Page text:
Judge says owner continues to ignore state orders

DES MOINES, IOWA (February 25, 2020) — A former Atlantic vehicle recycler must pay an additional $50,000 penalty for violating environmental laws and ignoring state orders to clean up the abandoned site, a judge has ruled.

Fourth District Chief Judge Jeffrey L Larson also ruled that Jason Wright, who now lives in Colorado, is liable for future cleanup costs and could face contempt charges if he fails to comply with the order.

“Wright repeatedly ignored the DNR’s notifications, warnings, and an administrative order to remove the solid waste and contamination left behind by his company," Larson wrote in the ruling issued February 21. “At trial, Wright appeared unconcerned about the condition of the property, and demonstrated no inclination he intends to comply with the administrative order.”

The ruling is on top of an order last April in which Chief Judge Larson imposed a $100,000 penalty on Wright’s business, Recycling Services LLC.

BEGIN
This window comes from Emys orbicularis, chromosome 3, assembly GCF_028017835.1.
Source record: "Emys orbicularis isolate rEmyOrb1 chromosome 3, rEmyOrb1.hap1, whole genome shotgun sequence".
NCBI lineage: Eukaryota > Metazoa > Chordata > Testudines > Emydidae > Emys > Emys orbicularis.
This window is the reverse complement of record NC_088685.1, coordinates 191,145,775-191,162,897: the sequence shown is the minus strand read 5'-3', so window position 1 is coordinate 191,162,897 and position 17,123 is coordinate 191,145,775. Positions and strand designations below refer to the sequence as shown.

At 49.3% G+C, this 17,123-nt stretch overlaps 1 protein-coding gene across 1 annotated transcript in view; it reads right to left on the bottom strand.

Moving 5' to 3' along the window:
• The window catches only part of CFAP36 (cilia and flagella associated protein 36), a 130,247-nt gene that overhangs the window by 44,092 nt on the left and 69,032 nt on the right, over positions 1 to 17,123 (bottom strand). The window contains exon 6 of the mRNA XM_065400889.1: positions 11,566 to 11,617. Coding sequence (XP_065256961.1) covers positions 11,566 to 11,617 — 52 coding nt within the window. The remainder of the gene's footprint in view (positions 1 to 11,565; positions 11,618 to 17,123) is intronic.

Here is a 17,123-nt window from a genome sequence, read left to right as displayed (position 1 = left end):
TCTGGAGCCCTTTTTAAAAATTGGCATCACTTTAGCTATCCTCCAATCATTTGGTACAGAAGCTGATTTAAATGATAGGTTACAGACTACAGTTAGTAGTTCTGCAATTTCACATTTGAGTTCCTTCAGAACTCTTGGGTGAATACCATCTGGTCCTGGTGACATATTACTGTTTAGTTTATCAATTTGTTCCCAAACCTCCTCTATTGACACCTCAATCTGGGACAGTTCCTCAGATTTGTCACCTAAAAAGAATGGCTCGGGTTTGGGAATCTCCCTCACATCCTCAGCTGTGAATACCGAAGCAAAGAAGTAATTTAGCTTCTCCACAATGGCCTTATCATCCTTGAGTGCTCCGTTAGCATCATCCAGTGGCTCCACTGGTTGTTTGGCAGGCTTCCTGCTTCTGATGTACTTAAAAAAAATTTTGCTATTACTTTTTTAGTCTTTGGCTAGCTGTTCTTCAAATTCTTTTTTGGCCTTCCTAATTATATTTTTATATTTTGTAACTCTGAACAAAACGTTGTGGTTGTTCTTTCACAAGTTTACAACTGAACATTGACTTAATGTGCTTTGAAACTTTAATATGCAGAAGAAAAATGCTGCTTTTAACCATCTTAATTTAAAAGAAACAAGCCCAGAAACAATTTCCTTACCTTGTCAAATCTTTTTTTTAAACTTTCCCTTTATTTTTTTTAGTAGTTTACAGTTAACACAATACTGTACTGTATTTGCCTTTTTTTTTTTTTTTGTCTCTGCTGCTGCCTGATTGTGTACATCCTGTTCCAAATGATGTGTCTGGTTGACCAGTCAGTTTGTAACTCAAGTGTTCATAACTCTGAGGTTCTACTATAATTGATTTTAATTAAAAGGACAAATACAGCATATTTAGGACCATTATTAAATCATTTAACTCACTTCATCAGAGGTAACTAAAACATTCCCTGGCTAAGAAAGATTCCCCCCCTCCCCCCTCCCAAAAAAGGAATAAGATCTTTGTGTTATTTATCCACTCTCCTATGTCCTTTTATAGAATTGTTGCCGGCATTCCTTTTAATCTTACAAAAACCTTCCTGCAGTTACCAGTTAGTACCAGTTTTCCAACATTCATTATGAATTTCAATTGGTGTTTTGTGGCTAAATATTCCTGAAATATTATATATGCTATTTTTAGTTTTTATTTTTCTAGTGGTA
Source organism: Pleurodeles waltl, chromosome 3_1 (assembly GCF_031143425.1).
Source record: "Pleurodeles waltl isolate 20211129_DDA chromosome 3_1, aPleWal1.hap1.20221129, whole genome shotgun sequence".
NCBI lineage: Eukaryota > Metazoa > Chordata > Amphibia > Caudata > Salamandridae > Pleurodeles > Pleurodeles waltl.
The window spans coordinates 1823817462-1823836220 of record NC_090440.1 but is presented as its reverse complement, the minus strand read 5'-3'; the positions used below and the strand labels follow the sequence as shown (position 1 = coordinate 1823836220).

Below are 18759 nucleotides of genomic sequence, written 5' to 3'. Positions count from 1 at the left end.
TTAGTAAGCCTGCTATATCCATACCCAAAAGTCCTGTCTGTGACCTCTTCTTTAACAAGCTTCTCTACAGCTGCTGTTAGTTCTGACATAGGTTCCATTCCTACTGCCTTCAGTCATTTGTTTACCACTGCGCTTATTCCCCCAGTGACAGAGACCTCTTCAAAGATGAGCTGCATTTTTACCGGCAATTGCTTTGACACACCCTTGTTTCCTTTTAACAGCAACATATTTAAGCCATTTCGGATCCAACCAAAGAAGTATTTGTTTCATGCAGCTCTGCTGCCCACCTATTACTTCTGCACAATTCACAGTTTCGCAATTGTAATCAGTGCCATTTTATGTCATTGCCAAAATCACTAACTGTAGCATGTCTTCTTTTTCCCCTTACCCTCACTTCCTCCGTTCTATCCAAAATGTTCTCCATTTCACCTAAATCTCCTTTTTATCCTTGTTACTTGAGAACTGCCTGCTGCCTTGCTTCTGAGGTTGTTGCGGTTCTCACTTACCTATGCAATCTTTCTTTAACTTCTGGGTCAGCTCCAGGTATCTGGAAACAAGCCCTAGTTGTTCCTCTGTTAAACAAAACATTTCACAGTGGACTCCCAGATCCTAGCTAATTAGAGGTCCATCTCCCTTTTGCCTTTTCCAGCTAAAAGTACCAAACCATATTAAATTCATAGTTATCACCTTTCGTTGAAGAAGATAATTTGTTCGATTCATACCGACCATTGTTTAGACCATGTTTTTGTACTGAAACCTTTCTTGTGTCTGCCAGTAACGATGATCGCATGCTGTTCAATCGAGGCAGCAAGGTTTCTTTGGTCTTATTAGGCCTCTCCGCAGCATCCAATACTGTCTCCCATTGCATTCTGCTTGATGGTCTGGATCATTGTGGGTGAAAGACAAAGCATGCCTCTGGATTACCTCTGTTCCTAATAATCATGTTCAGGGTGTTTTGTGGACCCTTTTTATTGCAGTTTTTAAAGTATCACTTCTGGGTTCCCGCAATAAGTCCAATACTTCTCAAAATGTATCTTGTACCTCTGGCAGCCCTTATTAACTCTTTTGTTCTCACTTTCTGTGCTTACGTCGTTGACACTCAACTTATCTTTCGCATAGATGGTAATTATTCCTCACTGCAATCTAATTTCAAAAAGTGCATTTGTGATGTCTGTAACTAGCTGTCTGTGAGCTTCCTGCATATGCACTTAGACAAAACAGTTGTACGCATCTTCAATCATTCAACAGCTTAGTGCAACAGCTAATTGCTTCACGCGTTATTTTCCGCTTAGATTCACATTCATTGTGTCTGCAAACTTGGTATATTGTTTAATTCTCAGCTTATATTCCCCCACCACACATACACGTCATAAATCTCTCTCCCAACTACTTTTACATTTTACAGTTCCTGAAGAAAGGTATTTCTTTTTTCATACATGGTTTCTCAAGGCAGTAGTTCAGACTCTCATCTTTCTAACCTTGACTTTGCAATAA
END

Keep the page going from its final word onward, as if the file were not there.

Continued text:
The Department of Natural Resources, represented by the Iowa Attorney General’s Office, sued Wright and Recycling Services on February 1, 2019, and the case was tried on February 5, 2020, in Cass County.

The case began in June 2015, when the DNR received a complaint that contaminated storm water runoff was leaving the Recycling Services property at 102 State St in Atlantic. Wright used the 1.65-acre site to recover and recycle used parts of automobiles and large machinery. DNR personnel inspected the site and found potential violations of storm-water regulations and spilled hazardous fluids.

Subsequent soil testing found petroleum contamination including benzene, toluene, ethylbenzene, xylene, and motor oil above statewide standards.

Wright closed the business in 2016. On July 2017, the DNR issued an administrative order requiring Recycling Services to clean up the site by October 2017 and pay a $7,000 penalty.

“Not only did Wright not comply with the October 1 deadline, he continues to disregard the requirements of the administrative order,” Larson said.

On October 28, 2019, DNR employees inspected the site and found the property unchanged, according to the judge’s order. The site included several gas tanks and piles of waste 15 feet high, as well as petroleum contamination.

Wright testified at the trial that he has made no effort to comply with the order since it was issued.

Larson said at the time of trial, Wright had been in violation of the administrative order for more than 850 days. Because state law allows a maximum penalty of $5,000 a day, he could have faced a penalty of $4.25 million.

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